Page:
U.S. Sociology from the 1890s to the 1970s: Instrumental Positivism and Its Challengers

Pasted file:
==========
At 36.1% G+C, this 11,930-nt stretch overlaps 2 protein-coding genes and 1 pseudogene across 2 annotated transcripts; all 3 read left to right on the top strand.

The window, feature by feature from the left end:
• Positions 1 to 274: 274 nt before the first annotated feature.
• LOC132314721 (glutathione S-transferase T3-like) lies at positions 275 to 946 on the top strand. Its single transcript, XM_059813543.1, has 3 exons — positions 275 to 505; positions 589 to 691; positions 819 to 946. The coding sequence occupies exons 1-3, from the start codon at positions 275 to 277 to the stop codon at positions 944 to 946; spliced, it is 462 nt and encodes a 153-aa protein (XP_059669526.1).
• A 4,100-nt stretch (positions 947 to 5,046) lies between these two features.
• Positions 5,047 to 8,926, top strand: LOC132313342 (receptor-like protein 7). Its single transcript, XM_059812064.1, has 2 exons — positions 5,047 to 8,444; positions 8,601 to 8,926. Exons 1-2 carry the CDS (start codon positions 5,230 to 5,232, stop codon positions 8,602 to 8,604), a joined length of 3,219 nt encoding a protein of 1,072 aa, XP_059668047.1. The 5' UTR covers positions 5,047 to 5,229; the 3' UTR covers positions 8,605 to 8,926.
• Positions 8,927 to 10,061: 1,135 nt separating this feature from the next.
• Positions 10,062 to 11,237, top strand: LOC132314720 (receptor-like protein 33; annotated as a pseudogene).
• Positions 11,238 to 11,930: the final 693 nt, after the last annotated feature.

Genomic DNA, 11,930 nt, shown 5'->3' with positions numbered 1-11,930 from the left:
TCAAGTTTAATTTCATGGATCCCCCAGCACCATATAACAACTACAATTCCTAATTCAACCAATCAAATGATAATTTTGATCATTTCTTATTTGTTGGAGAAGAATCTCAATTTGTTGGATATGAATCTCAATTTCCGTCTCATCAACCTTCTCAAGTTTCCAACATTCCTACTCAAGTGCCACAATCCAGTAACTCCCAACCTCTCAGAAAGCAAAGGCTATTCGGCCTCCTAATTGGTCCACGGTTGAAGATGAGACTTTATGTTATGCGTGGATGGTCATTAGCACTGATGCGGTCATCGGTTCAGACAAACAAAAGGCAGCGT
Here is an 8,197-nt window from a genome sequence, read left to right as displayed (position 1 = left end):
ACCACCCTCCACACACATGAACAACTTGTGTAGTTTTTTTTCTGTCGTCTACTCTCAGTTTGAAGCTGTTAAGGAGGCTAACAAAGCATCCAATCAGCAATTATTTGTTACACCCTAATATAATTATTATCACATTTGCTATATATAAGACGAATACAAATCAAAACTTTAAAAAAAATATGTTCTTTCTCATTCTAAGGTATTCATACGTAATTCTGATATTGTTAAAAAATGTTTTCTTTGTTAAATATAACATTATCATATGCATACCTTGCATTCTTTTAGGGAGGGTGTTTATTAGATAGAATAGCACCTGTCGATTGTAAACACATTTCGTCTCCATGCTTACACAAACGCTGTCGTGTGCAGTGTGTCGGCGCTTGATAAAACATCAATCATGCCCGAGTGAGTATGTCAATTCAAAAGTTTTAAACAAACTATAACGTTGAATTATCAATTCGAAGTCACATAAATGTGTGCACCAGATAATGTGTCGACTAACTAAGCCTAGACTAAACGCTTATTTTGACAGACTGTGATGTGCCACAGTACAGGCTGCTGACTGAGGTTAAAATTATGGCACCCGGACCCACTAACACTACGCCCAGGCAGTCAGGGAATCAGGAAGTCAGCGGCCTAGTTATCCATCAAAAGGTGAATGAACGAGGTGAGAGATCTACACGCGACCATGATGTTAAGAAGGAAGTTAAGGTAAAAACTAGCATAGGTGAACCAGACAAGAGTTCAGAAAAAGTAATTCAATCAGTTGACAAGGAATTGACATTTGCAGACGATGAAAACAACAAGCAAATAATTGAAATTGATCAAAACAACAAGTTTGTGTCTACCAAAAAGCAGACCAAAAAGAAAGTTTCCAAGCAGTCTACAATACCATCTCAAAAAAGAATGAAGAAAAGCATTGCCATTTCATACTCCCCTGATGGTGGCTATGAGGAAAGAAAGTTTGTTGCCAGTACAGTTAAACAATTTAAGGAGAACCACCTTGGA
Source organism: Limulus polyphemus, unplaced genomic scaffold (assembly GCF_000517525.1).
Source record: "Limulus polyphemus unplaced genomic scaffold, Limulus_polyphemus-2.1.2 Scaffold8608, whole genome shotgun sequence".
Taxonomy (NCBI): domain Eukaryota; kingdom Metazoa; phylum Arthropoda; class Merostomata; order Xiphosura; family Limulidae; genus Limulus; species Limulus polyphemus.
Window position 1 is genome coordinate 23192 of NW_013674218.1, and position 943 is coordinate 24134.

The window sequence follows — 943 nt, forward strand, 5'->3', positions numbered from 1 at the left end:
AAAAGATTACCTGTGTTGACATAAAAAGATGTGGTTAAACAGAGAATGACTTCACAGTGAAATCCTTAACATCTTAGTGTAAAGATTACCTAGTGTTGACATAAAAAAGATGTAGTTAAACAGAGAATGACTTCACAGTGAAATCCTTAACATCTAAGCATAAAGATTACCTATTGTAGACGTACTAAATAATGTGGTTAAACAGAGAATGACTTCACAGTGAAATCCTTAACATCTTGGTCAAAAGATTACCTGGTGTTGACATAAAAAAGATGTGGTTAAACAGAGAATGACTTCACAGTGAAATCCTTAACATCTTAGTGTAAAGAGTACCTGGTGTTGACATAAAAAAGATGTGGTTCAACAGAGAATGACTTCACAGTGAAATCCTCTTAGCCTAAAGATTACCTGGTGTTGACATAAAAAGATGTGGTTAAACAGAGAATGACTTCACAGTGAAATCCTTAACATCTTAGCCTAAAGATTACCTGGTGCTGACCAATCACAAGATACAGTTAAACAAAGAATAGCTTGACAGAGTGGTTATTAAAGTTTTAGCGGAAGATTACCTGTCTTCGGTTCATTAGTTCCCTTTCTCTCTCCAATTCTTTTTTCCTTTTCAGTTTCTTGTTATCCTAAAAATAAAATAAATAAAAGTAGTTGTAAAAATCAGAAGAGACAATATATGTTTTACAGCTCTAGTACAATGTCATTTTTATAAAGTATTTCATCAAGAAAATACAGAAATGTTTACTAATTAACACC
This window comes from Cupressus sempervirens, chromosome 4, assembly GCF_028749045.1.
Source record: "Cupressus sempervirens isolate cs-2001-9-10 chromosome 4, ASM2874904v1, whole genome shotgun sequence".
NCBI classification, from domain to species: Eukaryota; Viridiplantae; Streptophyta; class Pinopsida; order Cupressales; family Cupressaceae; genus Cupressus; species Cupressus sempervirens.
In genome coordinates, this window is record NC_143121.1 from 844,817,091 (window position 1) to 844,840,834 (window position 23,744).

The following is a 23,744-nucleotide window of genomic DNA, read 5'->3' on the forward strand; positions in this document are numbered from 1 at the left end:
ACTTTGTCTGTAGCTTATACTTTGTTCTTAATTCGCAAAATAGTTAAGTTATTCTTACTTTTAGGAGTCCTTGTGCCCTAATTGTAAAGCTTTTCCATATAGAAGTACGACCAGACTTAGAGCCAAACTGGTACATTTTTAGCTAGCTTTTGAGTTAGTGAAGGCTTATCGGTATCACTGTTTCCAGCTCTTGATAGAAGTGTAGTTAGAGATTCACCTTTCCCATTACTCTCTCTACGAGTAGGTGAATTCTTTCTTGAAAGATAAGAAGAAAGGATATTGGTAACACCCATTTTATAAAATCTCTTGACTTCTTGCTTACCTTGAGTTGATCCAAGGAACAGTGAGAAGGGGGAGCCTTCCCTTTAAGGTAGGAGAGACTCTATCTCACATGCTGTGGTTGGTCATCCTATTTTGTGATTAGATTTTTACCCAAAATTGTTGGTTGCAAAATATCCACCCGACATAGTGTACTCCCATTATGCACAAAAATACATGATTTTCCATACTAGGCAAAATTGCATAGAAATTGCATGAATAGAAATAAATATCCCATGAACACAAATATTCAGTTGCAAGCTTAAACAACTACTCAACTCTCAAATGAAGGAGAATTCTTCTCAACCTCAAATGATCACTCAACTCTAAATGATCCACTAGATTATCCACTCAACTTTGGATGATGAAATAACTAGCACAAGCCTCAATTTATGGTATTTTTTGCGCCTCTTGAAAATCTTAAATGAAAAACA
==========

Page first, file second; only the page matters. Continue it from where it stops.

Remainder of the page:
In the late nineteenth and early twentieth centuries, the new discipline of sociology had a number of prominent and articulate advocates. Some of the early sociologists, such as Herbert Spencer in England and William Graham Sumner in the United States, strongly supported free-market capitalism and were opposed to government intervention in the capitalistic economy. From the beginning, US sociology has had a strong countersystem tradition, one that often aggressively sides with the oppressed against social injustice and calls for an involved sociology. Between the 1890s and the 1910s, many of these female sociologists were linked to Hull House in Chicago, a major settlement house and intellectual center of the day. By the 1950s, the expanding social science research for US military agencies and other mainline government agencies was being challenged by groups of sociologists who emphasized the importance of a more critical perspective on US society and global society.